Gazprom Starts to Cut Gas to Belarus
- By Maria Antonova
- Jun. 22 2010 00:00
- Last edited 22:04
Gazprom on Monday carried out its threat to cut supplies to Belarus, ostensibly in an effort to recover a $192 million debt, in a move that closely followed a falling-out between Moscow and Minsk in their customs union talks.
The cuts will begin by reducing gas flows by 15 percent, a reduction the Russian side has said will not affect supplies to Europe. Flows may continue to be gradually reduced by as much as 85 percent.
"Belarus admits that it owes money for Russian gas but has offered to pay with cars, equipment and various surrogates," Gazprom CEO Alexei Miller told President Dmitry Medvedev at a meeting Monday. "According to our contract we are forced to limit gas exports proportionately to the size of debt," starting at 10 a.m. that day.
Belarus has contested a price hike on Russian gas supplies implemented at the beginning of the year and has continued paying at last year's price, $150 per 1,000 cubic meters, rather than at the current contract price of $174.
While the terms of the contract allow for Gazprom to gradually raise prices, the Belarussian side says the contract requires its gas prices to stay equal to Russian domestic prices, excluding tariffs and transport costs.
Belarus sent a delegation to Moscow on Sunday night to reach a settlement, but the deadline passed with no resolution.
Belarus said Monday that it planned to pay up, but that it might not be able to do so until Gazprom paid the $217 million it owes in gas transit fees.
"We'll pay. Maybe not today, but within two weeks we'll find a way. We'll borrow and pay it back," Belarussian Deputy Prime Minister Vladimir Semashko said Monday, Interfax reported. "If we are paid $217 million for transit, we are ready to pay $187 million."
Gazprom says the country owes a total of $192 million, over a four-month period. The country's next monthly bill it has to pay before June 25 amounts to $270 million.
Gazprom confirmed on Monday that Belarus' debts are comparable to the amount owed by the Russian side in transit fees. Sergei Kupriyanov, the company's spokesman, said Gazprom was unable to pay the transit fees because Belarus has refused to sign an receipt for services rendered.
Prime Minister Vladimir Putin assured Russia's European customers that their gas supplies wouldn't be interrupted because of the spat — saying that if Belarus went so far as to steal gas from its transit pipeline that Russia would be able to reroute through Ukraine.
Gazprom has to send 33 billion cubic meters via Belarus this year, and 105 bcm via Ukraine, Putin said. Ukraine can handle more than 130 bcm of transit, he added.
Deputy Prime Minister Igor Sechin said Monday that he had warned the European Commission about the risk of a cutoff, as did Gazprom with regard to its partners.
The European side said Monday that no gas shortages had been noted on its end of the pipeline.
"To our best knowledge there has not been any disruption of gas supply in any European Union member state today," Nicole Bockstaller, a press officer for the European Energy Commission, said in an e-mail Monday.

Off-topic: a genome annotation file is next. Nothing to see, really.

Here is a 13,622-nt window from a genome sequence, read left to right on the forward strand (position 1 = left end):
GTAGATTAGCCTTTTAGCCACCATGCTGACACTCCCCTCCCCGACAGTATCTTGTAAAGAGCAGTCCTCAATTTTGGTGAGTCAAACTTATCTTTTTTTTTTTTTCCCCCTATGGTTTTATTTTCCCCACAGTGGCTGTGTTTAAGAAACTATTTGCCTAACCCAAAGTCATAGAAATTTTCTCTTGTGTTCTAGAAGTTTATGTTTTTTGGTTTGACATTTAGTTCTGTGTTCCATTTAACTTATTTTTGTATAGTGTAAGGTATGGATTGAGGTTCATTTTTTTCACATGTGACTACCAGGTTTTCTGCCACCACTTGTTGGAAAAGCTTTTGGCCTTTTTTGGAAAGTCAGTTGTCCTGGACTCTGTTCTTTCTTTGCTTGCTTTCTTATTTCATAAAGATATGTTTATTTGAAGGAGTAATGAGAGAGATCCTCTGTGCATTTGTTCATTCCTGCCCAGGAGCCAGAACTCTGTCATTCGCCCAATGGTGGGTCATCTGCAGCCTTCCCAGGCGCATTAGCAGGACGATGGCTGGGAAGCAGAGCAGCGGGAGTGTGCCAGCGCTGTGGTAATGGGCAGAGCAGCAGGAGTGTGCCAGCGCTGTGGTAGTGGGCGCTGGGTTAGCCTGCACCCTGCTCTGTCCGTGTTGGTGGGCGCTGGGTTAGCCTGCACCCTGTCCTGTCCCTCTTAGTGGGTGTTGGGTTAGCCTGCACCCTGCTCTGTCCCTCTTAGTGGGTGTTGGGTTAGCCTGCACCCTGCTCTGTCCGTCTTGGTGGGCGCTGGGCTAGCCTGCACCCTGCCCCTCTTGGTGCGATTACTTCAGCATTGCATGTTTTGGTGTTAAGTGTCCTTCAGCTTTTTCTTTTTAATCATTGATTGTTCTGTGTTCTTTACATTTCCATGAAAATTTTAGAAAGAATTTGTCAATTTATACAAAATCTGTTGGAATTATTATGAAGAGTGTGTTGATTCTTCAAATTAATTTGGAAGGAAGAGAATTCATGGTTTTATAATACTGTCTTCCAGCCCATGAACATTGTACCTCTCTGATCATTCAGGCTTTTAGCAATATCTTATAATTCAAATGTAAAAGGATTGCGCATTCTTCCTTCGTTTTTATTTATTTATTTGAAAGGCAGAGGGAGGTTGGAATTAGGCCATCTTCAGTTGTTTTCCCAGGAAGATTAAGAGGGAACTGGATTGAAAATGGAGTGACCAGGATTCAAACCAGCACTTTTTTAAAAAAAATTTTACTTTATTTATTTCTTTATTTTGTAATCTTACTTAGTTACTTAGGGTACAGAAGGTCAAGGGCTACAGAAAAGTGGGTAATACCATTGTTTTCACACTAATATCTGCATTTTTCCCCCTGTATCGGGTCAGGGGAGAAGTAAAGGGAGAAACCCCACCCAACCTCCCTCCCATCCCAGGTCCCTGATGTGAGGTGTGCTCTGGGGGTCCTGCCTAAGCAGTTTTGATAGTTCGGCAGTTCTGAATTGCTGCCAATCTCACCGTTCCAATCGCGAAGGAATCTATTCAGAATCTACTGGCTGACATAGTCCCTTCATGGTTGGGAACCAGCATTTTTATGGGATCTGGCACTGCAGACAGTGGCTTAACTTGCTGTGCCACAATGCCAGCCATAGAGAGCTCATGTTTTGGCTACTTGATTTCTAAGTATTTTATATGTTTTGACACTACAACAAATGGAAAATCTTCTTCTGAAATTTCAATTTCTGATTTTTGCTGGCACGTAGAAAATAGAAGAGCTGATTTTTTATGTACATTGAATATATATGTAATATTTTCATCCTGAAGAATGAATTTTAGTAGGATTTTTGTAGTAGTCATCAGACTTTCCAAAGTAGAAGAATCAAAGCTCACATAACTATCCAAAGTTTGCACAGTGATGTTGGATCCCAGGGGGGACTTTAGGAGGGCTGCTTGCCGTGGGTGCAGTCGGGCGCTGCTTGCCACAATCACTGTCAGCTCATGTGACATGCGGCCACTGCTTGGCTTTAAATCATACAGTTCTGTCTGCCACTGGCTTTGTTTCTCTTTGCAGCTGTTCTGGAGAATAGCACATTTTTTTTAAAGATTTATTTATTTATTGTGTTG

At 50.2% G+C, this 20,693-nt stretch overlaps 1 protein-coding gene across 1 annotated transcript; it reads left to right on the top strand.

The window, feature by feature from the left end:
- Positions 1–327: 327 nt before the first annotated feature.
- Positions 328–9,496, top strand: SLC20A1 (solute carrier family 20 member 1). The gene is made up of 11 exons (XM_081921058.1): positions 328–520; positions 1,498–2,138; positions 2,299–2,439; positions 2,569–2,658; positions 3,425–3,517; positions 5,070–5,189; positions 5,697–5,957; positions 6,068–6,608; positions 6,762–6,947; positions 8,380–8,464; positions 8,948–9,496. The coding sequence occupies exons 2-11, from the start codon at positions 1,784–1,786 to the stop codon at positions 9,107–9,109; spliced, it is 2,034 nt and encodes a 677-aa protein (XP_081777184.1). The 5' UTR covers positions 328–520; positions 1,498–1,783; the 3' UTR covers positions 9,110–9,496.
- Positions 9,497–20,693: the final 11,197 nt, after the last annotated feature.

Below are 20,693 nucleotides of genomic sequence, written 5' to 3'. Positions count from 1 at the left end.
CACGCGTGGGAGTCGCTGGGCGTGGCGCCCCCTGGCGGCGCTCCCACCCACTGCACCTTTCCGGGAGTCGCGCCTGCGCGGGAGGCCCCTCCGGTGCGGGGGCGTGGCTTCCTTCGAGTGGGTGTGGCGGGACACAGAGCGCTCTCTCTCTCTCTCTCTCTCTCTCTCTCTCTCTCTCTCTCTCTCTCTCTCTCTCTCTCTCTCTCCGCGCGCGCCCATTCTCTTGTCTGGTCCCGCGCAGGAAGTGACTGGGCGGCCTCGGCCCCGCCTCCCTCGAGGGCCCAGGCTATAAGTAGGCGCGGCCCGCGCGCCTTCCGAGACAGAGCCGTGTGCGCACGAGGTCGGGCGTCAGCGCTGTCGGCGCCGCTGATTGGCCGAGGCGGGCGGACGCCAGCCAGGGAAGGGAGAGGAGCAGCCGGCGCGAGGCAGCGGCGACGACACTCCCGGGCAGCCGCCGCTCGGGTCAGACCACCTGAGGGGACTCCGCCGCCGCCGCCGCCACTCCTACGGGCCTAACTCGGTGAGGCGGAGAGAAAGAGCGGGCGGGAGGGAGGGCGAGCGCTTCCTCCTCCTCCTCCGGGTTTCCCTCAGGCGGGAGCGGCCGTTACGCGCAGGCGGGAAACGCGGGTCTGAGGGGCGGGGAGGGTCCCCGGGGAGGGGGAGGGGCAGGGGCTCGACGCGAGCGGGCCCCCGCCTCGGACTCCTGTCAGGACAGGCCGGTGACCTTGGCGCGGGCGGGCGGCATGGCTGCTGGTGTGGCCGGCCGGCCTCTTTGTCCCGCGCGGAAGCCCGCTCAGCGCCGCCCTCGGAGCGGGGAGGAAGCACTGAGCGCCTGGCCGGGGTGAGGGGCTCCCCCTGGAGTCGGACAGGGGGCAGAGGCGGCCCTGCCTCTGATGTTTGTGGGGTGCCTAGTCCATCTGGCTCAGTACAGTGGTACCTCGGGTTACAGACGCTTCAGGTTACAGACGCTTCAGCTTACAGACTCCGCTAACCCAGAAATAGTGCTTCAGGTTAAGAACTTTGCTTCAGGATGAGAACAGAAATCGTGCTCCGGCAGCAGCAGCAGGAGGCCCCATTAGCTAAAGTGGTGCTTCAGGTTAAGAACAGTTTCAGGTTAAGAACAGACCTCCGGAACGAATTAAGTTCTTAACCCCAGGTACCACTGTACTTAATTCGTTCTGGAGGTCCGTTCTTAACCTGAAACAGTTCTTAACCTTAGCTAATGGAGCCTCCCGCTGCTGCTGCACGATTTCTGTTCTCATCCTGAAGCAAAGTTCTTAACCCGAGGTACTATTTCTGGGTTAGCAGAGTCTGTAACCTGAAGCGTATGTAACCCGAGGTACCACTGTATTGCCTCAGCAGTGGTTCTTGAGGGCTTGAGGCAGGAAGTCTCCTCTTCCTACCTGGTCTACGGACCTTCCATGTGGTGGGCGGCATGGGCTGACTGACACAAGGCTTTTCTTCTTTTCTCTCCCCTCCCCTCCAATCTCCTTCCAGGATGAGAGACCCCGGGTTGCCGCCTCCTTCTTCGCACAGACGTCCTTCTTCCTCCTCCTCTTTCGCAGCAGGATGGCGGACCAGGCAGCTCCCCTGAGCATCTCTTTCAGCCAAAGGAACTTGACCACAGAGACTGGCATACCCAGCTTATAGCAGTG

"We have strong evidence that a conflict between Russia and Belarus will be solved shortly," she said, adding that the commission "continues to closely monitor the energy situation between Russia and Belarus."
While the spat may bear some resemblance to the 2009 gas war between Russia and Ukraine, when cuts to Ukrainian supplies resulted in shortages throughout Western Europe, there is little chance of this situation happening again.
"Belarus' gas transit system has much less capacity than Ukraine's, and Germany, which gets Russian gas by way of Belarus, can get it through Poland and Ukraine," Alexander Nazarov, an analyst at Metropol, said in a note.
"Gazprom does not have as much to worry about with Belarus, and if the conflict is resolved in several weeks, the effect won't be over 1 percent of Gazprom's profit from exports," he said.
But there might be more at stake than just gas supplies. Belarussian President Alexander Lukashenko may be trying to gain leverage in another dispute with Russia — Belarus' role in the customs union, scheduled to go into effect July 1.
In May, Russia and Kazakhstan agreed to open a common customs space without Belarus, after negotiations on the topic stalled over oil tariffs.
Belarus is demanding that Russia charge no export tariffs for crude oil and refined products. Moscow has agreed to drop the tariff for the 6.3 million metric tons of oil that Belarus needs for domestic consumption but has said it will keep the tariff for any oil that Belarus plans to re-export.
The sides have since said the dispute will likely be settled before the union goes into effect, but negotiations are still ongoing.
"Lukashenko is partly bluffing, which he regularly has to do to maneuver and push for certain preferences when money is short and elections are coming," said Sergei Mikheyev, an analyst with the Center for Political Technologies.